Gregarious gallium

Journal name:
Nature Chemistry
Volume:
6,
Page:
1108
Year published:
DOI:
doi:10.1038/nchem.2116
Published online

Trick cutlery and mobile phones have one peculiar element in common, as Marshall Brennan explains.

The periodic table is arguably the most recognizable tool in chemistry. In 1869, Dmitri Mendeleev arranged the elements known at the time from lightest to heaviest, starting a new row whenever the properties of the elements appeared to resemble those in the row above. Mendeleev was by no means the first to try and organize the elements like this, but perhaps the reason his table is the one that hangs in classrooms and laboratories worldwide comes from the fact that he initially left gaps in it to be filled later. Wherever he reasoned that there should be an as-yet undiscovered element that better emulated the members of a given group than those known, he left placeholders named after congeners of the closest element in their group — ekaboron, ekaaluminium, ekamanganese and ekasilicon — and predicted some of their properties and characteristics based on their position in the table.

In 1875, the French chemist Paul-Émile Lecoq de Boisbaudran detected the first of these hypothetical elements in a sample of the mineral sphalerite. Spectroscopic examination revealed a pair of violet lines, which denoted the signature of ekaaluminium. De Boisbaudran collected the first pure sample of the element by electrolysis later that year, naming it 'gallium' after his home country of France. He went on to describe the element and its properties, and so similar were most of the experimental findings to the predicted properties of ekaaluminium that Mendeleev felt compelled to write to de Boisbaudran to suggest that his measured density of 4.5 g ml−1 for the metal was incorrect (Mendeleev had predicted a density of 6 g ml−1). Indeed, the value was subsequently corrected to 5.9 g ml−1, in stunning agreement with Mendeleev's prediction, and vindicating his placement of the eka- elements in his periodic table.

© JOSELLE MCCRACKEN

Gallium is a soft, silvery metal with modest conductivity; its properties are intermediate between those of aluminium and indium, as expected given its place in the fourth period1. Due to poorer shielding from its 3d shell compared with aluminium's filled 2p shell, gallium's ionization energies are greater than those of aluminium, and, perhaps more importantly, its atomic radius is much smaller than might be expected — at 130 pm, it is nearly identical in size to aluminium. This unusually small atomic radius is one factor that gives rise to gallium's most familiar property: at room temperature, gallium is a soft metal, but a mere 9° C higher — the equivalent of a warm day in Illinois, or a few degrees below body temperature — the metal melts. This property was the subject of a classic prank among nineteenth century chemists, where a spoon would be fashioned from gallium and given to an unsuspecting guest with his or her tea (pictured). Upon stirring the tea, the spoon rapidly melts, much to the victim's surprise. More practically, its low melting point means that gallium exhibits metallic properties in the liquid phase across a useful and accessible temperature range.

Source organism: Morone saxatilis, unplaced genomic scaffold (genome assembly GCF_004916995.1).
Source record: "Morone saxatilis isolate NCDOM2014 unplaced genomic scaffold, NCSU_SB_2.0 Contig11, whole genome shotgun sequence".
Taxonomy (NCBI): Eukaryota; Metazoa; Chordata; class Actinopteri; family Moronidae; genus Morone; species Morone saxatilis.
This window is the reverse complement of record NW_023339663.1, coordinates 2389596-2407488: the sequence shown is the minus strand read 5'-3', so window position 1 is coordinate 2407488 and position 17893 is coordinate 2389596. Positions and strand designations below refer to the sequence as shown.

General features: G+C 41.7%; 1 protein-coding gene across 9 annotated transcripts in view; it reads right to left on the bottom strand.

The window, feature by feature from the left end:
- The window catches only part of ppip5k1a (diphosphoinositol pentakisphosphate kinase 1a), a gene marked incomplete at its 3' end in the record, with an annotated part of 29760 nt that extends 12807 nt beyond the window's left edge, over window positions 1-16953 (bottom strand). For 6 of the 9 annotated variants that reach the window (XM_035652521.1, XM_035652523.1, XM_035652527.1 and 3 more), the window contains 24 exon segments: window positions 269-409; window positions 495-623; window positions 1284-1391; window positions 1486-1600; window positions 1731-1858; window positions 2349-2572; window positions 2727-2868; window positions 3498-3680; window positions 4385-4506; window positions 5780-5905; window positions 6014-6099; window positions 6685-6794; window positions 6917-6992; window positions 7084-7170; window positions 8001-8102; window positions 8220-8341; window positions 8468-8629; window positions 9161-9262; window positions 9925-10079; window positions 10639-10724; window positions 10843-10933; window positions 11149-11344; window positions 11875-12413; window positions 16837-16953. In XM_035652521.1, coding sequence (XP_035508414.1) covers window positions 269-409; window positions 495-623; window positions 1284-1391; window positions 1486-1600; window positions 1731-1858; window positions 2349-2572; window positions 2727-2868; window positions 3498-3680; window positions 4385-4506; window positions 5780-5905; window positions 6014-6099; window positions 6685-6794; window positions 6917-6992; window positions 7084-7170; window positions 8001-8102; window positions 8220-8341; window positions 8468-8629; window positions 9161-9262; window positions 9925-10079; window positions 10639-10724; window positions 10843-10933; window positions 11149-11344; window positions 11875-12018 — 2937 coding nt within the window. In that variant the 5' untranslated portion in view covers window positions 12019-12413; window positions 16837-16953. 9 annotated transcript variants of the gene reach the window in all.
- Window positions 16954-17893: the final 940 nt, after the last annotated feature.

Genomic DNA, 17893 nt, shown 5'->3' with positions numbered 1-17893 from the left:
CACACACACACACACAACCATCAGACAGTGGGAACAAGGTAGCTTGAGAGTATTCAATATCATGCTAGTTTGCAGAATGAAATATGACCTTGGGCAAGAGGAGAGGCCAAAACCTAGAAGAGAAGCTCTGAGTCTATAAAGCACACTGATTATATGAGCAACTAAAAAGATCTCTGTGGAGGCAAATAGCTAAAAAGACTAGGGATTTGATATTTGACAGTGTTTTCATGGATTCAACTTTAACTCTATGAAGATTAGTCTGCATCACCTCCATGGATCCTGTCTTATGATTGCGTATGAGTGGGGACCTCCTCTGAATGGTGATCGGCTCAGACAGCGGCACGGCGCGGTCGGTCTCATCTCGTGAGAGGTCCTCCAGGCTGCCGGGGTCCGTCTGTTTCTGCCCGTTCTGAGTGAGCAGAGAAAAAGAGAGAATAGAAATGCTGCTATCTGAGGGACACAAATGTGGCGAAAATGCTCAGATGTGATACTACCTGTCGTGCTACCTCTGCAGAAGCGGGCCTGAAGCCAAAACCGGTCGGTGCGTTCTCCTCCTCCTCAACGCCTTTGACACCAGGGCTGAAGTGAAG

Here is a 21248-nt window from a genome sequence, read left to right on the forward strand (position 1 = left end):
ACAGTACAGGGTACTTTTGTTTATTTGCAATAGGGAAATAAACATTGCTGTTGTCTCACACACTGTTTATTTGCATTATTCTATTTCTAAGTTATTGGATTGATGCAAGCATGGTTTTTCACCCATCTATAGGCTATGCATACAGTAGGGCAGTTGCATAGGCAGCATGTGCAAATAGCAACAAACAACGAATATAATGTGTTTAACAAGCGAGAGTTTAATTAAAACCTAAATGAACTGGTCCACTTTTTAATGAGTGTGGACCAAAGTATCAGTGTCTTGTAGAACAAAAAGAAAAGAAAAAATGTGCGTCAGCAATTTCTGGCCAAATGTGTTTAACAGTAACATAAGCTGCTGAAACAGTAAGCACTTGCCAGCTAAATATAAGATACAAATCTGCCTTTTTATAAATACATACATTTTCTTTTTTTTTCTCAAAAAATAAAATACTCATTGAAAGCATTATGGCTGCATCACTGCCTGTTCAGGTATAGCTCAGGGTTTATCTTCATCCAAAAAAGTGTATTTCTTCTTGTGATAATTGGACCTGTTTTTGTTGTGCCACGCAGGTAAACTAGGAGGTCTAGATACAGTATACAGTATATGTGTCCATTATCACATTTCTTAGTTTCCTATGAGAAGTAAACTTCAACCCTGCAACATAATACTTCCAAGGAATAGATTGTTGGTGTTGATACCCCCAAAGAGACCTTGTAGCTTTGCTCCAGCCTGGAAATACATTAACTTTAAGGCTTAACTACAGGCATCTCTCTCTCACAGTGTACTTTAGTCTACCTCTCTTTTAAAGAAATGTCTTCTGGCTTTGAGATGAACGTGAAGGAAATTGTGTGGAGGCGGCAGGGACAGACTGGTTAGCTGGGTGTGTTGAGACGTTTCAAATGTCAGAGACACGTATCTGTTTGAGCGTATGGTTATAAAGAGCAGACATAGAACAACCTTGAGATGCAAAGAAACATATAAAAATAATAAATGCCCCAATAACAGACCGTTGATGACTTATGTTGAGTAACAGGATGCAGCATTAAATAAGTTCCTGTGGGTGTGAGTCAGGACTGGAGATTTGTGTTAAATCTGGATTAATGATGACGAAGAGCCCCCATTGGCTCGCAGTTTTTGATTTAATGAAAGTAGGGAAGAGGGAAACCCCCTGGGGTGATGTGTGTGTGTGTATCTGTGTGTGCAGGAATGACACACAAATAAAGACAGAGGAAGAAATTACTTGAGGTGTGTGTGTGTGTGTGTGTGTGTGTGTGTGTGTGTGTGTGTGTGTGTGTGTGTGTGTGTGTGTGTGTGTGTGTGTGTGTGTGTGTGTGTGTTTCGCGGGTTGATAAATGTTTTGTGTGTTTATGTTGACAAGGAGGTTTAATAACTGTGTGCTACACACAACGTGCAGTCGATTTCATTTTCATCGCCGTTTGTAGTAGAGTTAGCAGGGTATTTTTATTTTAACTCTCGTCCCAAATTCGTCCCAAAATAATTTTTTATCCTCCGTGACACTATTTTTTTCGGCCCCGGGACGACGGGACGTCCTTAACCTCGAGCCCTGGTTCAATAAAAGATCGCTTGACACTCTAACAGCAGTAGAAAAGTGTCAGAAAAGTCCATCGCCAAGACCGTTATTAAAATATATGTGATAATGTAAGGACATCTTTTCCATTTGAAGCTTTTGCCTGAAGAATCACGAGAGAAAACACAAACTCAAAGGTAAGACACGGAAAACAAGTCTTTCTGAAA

Perhaps the most important characteristic of gallium is the ease with which it can alloy with various metals, as its small radius allows it to diffuse relatively easily into the lattice of many metals. Gallium's low melting point is often conferred on the final alloy, which makes the resulting material more easily workable, more stable and, as a result, more cost-effective. Most applications for gallium are in the semiconductor industry. GaAs — far and away gallium's most common alloy — is used in high-speed logic chips and preamplifiers in mobile phones, while AlGaAs and InGaAs are the light-emitting materials in the 405 nm laser diodes for Blu-ray disc players.

In addition to enabling technological advances, gallium chemistry has started tackling fundamental problems in fuel and energy science. Early work showed that gallium-doped zeolites effectively catalyse the ring opening and scission of methylcyclohexane into small alkanes2 — used to recycle the pyrolysis products of gasoline. Gallium zeolites can also aromatize n-decane3 and emerging work indicates that nanowires of GaN can even catalyse the production of benzene from methane4. Cleaving a C–H bond in methane is no small feat, and these reactions are important steps to convert relatively unreactive methane deposits and unwanted byproducts of gasoline production into useful petrochemicals, which has important implications for fuel storage and fine chemical synthesis.

Gallium itself holds few records on the periodic table, with middle-of-the-road properties including its melting point and density. It is likely to be these characteristics that allow it to be so fundamentally important in the semiconductor industry, where its cohesion with other elements and phase transition properties are highly valued. From its role in confirming early chemical theories to the most cutting-edge technologies, gallium has had a profound impact on all of chemistry, and perhaps its importance will only increase as further applications are explored.

References

  1. Greenwood, N. N. & Earnshaw, A. Chemistry of the Elements 2nd edn, 217267 (Butterworth–Heinemann, 1997)
  2. Raichle, A., Moser, S., Traa, Y. & Hunger, M. Catal. Commun. 2, 2329 (2001).
  3. Pradhan, S. et al. Chem. Sci. 3, 29582964 (2012).
  4. Li, L., Fan, S., Mu, X., Mi, Z. & Li, C-J. J. Am. Chem. Soc. 136, 77937796 (2014).

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  1. Marshall Brennan is a PhD candidate in the School of Chemical Sciences, University of Illinois at Urbana–Champaign, 600 S. Mathews Avenue Urbana, Illinois 61801, USA

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